Podcasts are taking the world by storm so, in a field saturated with content, it can be tough to determine what is worth your listen. With millions of listeners world-wide, Armchair Expert, hosted by actor Dax Shepherd and co-hosted by Monica Padman, has found a unique niche in the growing podcast world.
Shepherd is an actor by trade, best known for his roles in films including Without a Paddle (2004) and Employee of the Month (2006). Before his success in acting, Shepherd’s early life was quite tumultuous, providing a unique and relatable perspective for his role as host. The podcast is styled in an interview format, in which Shepherd and co-host Padman interview celebrities, journalists and other influential figures. Shepherd’s self-proclaimed intent of the podcast is to uncover “the messiness of being human.” In his attic turned recording studio, hundreds of guests have sat on his old sofa for poignant and humorous conversations that have caught the attention of the digital media world. Some of the most popular guests on the show have included Kristen Bell (Shepherd’s wife), Ellen Degeneres, Will Ferrell, Seth Rogen, Katie Couric and Jimmy Kimmel.
Known for his deeply moving, yet comedic approach to the art of interviewing, Shepherd’s conversations are far from typical. His aim is to show his guests in a different light than ever before, using his brash sense of humor to propose difficult questions about subjects including mental health, childhood trauma and addiction. While most interview-style podcasts take on a journalistic approach, Shepherd provides a different perspective for the listener, being an immensely successful celebrity himself. With interviewees like Ferrell, Shepherd references their comparable rise to stardom while using his self-deprecating sense of humor — making excuses for the road-blocks and bad luck that kept his career from following the trajectory of Ferrell’s.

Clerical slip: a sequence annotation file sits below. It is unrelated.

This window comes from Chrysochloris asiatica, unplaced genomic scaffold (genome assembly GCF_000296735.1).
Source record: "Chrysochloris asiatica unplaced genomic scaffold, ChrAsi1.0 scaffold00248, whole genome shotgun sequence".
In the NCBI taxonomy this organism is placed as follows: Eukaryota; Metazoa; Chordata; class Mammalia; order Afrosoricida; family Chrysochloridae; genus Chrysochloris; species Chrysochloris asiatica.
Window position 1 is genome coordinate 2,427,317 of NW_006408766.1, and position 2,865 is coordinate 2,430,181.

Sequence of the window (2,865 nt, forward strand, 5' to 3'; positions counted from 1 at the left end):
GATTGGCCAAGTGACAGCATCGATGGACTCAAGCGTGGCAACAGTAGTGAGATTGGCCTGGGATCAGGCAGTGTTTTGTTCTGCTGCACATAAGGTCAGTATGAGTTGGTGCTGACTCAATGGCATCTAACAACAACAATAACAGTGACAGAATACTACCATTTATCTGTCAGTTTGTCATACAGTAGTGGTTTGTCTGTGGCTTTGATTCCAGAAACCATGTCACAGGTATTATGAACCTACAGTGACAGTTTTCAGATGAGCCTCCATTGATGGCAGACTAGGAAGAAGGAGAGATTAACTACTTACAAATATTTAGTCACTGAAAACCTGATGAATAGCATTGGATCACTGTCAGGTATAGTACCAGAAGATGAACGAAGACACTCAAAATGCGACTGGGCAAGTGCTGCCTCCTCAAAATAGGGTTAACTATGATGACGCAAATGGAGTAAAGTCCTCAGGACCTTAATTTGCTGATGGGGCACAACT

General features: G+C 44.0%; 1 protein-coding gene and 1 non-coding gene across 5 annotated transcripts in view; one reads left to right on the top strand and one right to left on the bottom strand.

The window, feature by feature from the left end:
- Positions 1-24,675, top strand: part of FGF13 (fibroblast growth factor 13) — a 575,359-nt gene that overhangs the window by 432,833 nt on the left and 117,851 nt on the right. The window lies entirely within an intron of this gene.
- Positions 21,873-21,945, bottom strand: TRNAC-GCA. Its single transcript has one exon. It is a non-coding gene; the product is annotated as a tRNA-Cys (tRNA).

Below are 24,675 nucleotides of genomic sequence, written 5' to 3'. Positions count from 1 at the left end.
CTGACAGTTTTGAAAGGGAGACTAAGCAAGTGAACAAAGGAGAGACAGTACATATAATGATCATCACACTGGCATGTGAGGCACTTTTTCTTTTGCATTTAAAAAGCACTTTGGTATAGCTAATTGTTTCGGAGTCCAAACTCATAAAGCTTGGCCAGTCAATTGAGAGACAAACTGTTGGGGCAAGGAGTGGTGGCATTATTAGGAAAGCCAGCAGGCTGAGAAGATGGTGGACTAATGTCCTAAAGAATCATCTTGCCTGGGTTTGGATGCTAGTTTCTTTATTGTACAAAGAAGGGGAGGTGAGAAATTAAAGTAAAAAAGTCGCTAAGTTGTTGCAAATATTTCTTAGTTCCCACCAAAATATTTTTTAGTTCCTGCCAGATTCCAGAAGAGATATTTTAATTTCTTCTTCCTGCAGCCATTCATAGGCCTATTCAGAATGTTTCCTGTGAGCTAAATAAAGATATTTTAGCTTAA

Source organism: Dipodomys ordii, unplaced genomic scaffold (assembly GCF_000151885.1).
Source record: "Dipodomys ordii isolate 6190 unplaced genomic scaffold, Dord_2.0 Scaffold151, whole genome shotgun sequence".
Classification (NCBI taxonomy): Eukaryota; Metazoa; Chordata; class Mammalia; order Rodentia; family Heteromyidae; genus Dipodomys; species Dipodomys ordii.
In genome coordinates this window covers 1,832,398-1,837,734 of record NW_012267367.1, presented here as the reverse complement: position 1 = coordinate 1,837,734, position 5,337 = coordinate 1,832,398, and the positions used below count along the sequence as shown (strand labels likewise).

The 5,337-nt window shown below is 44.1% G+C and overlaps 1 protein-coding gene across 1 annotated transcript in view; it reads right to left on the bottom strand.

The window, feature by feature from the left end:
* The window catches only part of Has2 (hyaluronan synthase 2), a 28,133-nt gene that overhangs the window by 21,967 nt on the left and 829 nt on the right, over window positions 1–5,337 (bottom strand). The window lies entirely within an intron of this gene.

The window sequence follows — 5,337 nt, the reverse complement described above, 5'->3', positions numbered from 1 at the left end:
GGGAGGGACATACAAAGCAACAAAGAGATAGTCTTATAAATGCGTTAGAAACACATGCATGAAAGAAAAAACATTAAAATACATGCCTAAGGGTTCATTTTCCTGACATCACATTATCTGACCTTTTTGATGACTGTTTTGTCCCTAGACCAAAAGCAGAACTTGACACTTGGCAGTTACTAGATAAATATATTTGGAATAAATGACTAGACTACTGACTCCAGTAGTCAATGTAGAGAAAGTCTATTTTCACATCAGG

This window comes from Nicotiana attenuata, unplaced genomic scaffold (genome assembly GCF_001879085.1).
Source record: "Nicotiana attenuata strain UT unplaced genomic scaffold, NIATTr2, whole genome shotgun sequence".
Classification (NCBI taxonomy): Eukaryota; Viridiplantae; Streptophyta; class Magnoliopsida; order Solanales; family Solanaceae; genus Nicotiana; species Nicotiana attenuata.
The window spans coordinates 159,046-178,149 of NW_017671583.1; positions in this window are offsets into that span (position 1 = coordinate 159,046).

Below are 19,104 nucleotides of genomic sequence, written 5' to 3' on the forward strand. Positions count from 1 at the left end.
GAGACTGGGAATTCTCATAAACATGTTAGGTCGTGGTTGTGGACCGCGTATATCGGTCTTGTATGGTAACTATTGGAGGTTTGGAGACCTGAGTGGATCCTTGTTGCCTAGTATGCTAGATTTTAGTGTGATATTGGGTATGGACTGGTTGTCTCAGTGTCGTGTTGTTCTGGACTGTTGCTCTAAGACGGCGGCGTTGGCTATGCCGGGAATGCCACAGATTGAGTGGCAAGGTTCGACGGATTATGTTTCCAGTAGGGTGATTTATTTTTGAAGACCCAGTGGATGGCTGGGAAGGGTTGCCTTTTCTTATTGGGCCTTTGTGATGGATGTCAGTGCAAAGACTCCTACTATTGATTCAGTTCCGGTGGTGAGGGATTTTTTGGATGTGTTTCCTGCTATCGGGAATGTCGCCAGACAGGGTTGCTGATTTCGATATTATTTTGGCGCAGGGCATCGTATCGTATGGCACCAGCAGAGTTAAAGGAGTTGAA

On an episode interviewing Sophia Bush, an actress best known for her appearances on One Tree Hill and Chicago P.D., questions about being a woman in Hollywood opened up the conversation to a fascinating analysis of the toxic components of the filmmaking industry. While discussing Bush’s failed marriage when she was 21, Shepherd offered some of his classic input on why the worst parts of our stories are often the most important: “I can’t learn anything from your victory. If you win an Emmy and I’m (someone) in America, I can’t relate to that. I’m not gonna win an Emmy . . . your victories don’t teach me anything.”
While the personal interview portion of the podcast takes up a majority of the average two-hour run time, the final 30 minutes of Armchair Expert are generally taken up by “Monica’s Fact Check” where Shepherd’s beloved co-host, Padman, comes on to correct all of the discrepancies Shepherd has made throughout the show. While Padman chimes in throughout each episode, her appearance at the conclusion provides a light-hearted commentary that unveils an interesting window into both of the hosts’ personalities.
Whether you are looking for comedic relief or a powerful personal story, listening to Armchair Expert is well worth your time. New episodes debut weekly and amid the 169 episodes already recorded, you are bound to find an interview that piques your curiosity. Armchair Expert allows us to more deeply understand people who often seem unrelatable. Learning more about the personal story of someone is a skill we should all incorporate into our own lives, and giving Armchair Expert a listen is a fantastic place to start.